The study took place in five public high schools located in urban and suburban areas in California, Illinois, Michigan, and Washington states. The size of the schools range from medium (below 1,000) to large (over 2,000). The study was implemented in 48 ninth-grade classrooms (25 intervention, 23 comparison) taught by 19 teachers.
The study used a cluster randomized controlled trial design. Within each school, teachers were randomly assigned to intervention or comparison groups. To be eligible to participate in the study, schools had to meet the following criteria: (1) school staff had to be willing to participate in the study and support implementation of the intervention, (2) schools were also required to have no other major English/language arts initiatives taking place, and (3) schools had to have low student mobility rates (less than 20% student attrition during a school year). During fall 2014, the study was implemented in 48 classrooms (25 intervention, 23 comparison) taught by 19 teachers. The analysis sample included 1,004 ninth-grade students: 530 students were in the Pearson Literature group, and 474 students were in the comparison group. Across the sample, there were 75.8% White students, 12.1% Hispanic students, 6.3% African-American students, and the remaining students were from other racial or ethnic groups. Other subpopulation breakdowns included: 3.7% special education status, 7.9% limited English proficiency, 21.3% free or reduced-price lunch, and reading levels ranged from low (28.1%) to mid-range (35.6%) to high (36.3%). For the 19 teachers in the analysis sample, 85% were female and 95% were White; 74% held a Master’s degree, 21% held a Bachelor’s degree, and 5% held a Ph.D. On average, the teachers had 5 years of experience.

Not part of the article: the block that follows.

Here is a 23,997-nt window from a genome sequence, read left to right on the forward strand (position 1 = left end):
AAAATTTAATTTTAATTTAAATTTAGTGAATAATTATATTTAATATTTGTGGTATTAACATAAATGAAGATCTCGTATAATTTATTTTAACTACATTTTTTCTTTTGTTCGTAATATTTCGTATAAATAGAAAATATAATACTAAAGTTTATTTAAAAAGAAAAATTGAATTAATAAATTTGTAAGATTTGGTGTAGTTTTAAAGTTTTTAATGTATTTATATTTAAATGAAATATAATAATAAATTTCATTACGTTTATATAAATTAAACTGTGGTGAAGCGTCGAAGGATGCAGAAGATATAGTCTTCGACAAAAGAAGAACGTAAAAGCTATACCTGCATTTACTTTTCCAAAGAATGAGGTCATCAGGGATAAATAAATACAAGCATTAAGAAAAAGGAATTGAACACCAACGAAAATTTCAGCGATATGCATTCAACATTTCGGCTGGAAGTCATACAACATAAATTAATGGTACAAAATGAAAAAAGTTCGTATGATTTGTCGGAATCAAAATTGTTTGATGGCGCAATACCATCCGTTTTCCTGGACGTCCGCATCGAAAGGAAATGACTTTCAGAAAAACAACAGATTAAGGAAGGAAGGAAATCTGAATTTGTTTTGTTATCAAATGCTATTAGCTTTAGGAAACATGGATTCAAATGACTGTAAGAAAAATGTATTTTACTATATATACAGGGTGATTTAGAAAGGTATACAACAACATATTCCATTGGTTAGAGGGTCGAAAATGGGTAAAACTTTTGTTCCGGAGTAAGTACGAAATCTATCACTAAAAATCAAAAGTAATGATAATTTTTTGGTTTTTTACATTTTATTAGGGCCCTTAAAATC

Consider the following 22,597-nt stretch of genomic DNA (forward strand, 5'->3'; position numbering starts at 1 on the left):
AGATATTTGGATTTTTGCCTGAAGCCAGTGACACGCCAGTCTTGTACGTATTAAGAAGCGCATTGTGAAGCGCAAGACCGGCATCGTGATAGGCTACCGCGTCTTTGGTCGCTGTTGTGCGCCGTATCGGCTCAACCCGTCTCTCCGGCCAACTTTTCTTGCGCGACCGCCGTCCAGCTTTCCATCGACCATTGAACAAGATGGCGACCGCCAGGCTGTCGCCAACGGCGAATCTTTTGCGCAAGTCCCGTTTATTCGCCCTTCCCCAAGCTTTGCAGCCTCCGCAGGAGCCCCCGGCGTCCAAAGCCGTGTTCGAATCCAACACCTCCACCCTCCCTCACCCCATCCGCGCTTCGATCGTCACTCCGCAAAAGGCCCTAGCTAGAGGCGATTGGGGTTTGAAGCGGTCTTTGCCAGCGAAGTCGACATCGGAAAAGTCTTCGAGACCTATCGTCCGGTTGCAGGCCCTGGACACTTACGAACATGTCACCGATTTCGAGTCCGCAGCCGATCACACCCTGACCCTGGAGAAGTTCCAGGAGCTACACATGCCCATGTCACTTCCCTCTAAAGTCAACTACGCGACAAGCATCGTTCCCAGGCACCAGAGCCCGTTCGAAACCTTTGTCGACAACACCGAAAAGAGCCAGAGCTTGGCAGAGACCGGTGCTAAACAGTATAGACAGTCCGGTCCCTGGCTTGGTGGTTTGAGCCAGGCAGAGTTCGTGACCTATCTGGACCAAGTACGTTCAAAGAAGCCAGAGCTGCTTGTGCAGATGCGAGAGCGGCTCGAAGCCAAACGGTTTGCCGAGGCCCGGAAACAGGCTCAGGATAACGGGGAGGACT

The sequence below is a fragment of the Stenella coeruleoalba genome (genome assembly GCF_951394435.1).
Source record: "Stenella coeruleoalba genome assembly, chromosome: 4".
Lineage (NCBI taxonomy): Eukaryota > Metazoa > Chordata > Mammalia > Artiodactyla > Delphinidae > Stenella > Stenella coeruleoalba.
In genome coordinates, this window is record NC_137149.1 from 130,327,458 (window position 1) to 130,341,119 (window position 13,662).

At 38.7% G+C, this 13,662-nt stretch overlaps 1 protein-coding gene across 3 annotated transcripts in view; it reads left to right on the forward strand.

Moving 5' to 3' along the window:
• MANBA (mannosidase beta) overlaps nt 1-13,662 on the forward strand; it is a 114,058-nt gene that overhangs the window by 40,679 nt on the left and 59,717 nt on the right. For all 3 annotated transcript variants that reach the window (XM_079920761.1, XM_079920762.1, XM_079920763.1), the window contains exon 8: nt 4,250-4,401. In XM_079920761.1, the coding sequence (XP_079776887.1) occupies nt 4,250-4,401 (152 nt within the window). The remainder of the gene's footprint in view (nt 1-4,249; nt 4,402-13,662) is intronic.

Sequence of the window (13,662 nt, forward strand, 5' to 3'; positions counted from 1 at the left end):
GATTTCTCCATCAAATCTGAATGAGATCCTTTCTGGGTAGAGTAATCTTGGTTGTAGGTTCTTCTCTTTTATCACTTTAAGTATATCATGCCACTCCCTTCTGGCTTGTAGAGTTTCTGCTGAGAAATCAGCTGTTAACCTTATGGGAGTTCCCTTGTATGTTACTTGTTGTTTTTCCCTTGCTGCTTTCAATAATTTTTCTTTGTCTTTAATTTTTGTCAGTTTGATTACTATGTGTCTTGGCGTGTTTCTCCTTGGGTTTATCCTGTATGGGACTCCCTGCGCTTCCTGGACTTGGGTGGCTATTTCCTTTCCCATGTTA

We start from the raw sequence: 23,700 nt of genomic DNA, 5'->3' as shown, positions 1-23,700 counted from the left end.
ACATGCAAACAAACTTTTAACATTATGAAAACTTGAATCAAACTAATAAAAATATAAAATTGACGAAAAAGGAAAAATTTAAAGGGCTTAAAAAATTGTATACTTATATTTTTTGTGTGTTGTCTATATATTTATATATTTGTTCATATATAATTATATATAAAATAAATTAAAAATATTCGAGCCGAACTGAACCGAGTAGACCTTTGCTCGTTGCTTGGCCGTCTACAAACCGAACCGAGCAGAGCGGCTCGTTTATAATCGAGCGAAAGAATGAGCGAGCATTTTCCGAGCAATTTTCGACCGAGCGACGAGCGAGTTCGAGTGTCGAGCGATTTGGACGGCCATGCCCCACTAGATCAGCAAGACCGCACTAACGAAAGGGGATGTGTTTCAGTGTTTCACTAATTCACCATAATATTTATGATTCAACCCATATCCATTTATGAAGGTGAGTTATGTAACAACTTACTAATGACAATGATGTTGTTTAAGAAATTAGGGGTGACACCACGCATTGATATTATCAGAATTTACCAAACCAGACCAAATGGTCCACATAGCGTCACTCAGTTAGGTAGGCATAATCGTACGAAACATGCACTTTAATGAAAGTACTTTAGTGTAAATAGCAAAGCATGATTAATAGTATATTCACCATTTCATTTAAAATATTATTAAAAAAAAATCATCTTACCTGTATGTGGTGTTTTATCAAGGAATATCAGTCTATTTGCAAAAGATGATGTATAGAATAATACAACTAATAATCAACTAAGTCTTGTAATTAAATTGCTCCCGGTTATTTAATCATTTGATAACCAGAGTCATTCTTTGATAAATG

Intervention teachers implemented the Pearson Literature© (2015) curriculum in their English/language arts classrooms. The Pearson Literature (2015) program consisted of five units with four topics per unit. The topics include (1) setting expectations, (2) reading complex texts while providing support and guidance, (3) removing the level of support to “provide a more authentic reading environment for students,” and (4) provide students independence to respond to a range of works. Occasionally, the teachers had to incorporate other resources to meet district requirements.
Comparison teachers were allowed to design their own curriculum or supplement their schools’ available curriculum as they saw fit, following their schools’ policies. They were also encouraged to use teacher- and district-created resources available online to all teachers. In general, the comparison curriculum consisted of 12 chapters with the following features: (1) reading skills and strategies, (2) making meanings (critical thinking about texts), (3) writer’s notebook (writing notes about text), and (4) grammar handbook (practicing grammar skills).
Support for implementation
At the beginning of the 2014–15 school year, teachers were provided with about 6 hours of training by a professional trainer in the use of the Pearson Literature© curriculum materials. The training consisted of an overview of all program components, including the technology component, Pearson Realize. In addition, they were provided with detailed implementation guidelines. Researchers from Pearson used a classroom observation form to measure how faithfully they were following the program. Additional trainings were held in November and January of the same school year to cover more specific details on upcoming units.